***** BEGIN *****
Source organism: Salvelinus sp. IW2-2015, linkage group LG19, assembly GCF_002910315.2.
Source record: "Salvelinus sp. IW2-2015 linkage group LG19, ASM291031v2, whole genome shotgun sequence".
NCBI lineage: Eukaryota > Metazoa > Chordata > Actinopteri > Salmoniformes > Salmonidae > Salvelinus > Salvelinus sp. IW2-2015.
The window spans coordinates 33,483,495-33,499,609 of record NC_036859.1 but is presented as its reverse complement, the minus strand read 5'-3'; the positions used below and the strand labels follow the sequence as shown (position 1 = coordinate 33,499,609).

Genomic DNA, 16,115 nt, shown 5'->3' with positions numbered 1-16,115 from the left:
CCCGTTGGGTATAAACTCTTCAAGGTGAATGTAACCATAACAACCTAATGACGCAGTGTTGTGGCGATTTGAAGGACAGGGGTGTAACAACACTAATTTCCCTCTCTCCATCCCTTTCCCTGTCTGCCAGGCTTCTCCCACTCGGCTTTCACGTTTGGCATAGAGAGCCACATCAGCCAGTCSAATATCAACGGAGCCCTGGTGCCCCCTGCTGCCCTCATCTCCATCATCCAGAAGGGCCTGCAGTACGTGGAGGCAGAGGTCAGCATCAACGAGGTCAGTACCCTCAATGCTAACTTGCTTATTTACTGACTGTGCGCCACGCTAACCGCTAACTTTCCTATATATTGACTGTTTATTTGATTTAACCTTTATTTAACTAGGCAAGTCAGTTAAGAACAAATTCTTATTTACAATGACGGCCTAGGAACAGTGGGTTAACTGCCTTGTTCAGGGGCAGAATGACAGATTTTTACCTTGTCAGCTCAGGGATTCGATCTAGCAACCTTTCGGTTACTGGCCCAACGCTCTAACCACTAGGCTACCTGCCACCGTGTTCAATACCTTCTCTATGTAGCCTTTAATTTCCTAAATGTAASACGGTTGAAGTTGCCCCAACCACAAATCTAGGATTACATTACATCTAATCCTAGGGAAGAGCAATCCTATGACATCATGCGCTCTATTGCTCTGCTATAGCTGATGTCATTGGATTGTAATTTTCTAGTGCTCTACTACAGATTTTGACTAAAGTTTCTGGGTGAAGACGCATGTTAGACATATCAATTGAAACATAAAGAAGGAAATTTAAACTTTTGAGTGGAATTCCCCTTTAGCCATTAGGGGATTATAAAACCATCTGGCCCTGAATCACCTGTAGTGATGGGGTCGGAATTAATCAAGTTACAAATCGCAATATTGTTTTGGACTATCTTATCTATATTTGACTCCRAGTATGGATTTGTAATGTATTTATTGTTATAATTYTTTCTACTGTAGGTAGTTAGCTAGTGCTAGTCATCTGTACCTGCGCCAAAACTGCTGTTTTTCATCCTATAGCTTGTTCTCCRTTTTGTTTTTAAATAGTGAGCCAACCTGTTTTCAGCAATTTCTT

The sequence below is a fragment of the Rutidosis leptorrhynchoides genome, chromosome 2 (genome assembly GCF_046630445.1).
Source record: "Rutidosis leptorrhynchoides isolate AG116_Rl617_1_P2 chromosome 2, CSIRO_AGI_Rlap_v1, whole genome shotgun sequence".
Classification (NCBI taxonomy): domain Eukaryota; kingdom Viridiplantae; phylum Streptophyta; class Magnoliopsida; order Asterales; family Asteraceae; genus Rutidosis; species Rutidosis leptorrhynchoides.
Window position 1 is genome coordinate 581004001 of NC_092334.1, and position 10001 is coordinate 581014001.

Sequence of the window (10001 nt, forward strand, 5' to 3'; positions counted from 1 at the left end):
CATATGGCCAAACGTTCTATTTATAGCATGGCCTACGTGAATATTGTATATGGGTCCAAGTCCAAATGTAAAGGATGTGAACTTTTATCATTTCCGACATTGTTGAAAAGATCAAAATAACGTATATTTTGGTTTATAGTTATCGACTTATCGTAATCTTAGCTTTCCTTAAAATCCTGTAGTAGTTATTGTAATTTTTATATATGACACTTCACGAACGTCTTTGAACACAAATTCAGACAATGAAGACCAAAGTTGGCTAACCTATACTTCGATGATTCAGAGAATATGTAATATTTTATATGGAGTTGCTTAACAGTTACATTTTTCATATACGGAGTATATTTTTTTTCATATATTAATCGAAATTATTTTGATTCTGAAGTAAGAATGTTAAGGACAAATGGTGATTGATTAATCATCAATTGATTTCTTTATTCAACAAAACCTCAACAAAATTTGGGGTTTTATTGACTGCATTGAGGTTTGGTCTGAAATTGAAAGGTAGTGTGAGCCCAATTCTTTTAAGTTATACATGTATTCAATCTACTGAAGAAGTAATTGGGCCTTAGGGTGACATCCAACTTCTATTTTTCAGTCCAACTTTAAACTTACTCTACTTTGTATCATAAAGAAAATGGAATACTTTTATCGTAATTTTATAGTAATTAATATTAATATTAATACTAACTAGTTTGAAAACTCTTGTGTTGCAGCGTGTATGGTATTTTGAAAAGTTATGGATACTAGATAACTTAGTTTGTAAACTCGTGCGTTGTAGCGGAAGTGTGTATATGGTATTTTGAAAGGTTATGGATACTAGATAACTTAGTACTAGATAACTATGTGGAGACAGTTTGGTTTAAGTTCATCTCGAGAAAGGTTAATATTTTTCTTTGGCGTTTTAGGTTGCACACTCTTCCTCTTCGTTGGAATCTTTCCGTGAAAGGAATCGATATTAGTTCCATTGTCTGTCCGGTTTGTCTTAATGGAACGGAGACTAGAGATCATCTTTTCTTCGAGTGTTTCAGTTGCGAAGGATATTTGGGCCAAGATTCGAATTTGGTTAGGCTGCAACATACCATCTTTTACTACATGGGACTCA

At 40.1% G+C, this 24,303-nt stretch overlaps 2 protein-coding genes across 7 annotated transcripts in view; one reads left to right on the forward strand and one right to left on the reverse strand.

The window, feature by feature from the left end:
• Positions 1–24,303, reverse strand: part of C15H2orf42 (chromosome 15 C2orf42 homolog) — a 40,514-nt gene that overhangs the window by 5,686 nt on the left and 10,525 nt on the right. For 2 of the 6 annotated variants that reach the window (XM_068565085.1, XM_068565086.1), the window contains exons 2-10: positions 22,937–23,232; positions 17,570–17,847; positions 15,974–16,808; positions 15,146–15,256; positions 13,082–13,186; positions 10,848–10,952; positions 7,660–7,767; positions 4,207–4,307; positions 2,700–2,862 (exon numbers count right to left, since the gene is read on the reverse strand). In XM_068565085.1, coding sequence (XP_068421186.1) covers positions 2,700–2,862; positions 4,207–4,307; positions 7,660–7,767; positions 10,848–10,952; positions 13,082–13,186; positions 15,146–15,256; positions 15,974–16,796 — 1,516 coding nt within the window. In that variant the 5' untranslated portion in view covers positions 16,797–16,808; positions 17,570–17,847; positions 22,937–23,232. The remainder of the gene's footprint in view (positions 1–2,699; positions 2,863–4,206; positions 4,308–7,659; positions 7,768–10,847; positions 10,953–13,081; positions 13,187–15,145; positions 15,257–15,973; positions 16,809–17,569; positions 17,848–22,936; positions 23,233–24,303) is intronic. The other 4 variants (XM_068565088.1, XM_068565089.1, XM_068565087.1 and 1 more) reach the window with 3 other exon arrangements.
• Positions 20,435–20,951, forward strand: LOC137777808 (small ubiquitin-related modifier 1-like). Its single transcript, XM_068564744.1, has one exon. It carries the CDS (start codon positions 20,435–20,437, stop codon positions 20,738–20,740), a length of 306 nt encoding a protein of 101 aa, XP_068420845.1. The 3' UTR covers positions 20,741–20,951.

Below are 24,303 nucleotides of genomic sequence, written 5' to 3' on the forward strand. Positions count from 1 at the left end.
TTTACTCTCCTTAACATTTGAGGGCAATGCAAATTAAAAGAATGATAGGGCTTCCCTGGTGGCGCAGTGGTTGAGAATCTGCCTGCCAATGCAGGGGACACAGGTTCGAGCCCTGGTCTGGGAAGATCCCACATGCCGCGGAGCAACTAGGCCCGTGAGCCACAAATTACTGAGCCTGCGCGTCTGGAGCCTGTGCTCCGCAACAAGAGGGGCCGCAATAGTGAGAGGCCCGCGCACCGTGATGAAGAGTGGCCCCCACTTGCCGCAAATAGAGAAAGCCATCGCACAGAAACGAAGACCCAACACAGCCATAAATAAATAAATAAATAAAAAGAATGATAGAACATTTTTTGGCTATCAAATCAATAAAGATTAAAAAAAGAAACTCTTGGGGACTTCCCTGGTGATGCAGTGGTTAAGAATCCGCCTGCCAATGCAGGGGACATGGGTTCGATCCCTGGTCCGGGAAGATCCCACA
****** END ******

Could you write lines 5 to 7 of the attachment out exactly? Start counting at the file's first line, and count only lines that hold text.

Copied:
Genomic DNA, 16,115 nt, shown 5'->3' with positions numbered 1-16,115 from the left:
CCCGTTGGGTATAAACTCTTCAAGGTGAATGTAACCATAACAACCTAATGACGCAGTGTTGTGGCGATTTGAAGGACAGGGGTGTAACAACACTAATTTCCCTCTCTCCATCCCTTTCCCTGTCTGCCAGGCTTCTCCCACTCGGCTTTCACGTTTGGCATAGAGAGCCACATCAGCCAGTCSAATATCAACGGAGCCCTGGTGCCCCCTGCTGCCCTCATCTCCATCATCCAGAAGGGCCTGCAGTACGTGGAGGCAGAGGTCAGCATCAACGAGGTCAGTACCCTCAATGCTAACTTGCTTATTTACTGACTGTGCGCCACGCTAACCGCTAACTTTCCTATATATTGACTGTTTATTTGATTTAACCTTTATTTAACTAGGCAAGTCAGTTAAGAACAAATTCTTATTTACAATGACGGCCTAGGAACAGTGGGTTAACTGCCTTGTTCAGGGGCAGAATGACAGATTTTTACCTTGTCAGCTCAGGGATTCGATCTAGCAACCTTTCGGTTACTGGCCCAACGCTCTAACCACTAGGCTACCTGCCACCGTGTTCAATACCTTCTCTATGTAGCCTTTAATTTCCTAAATGTAASACGGTTGAAGTTGCCCCAACCACAAATCTAGGATTACATTACATCTAATCCTAGGGAAGAGCAATCCTATGACATCATGCGCTCTATTGCTCTGCTATAGCTGATGTCATTGGATTGTAATTTTCTAGTGCTCTACTACAGATTTTGACTAAAGTTTCTGGGTGAAGACGCATGTTAGACATATCAATTGAAACATAAAGAAGGAAATTTAAACTTTTGAGTGGAATTCCCCTTTAGCCATTAGGGGATTATAAAACCATCTGGCCCTGAATCACCTGTAGTGATGGGGTCGGAATTAATCAAGTTACAAATCGCAATATTGTTTTGGACTATCTTATCTATATTTGACTCCRAGTATGGATTTGTAATGTATTTATTGTTATAATTYTTTCTACTGTAGGTAGTTAGCTAGTGCTAGTCATCTGTACCTGCGCCAAAACTGCTGTTTTTCATCCTATAGCTTGTTCTCCRTTTTGTTTTTAAATAGTGAGCCAACCTGTTTTCAGCAATTTCTT

The sequence below is a fragment of the Rutidosis leptorrhynchoides genome, chromosome 2 (genome assembly GCF_046630445.1).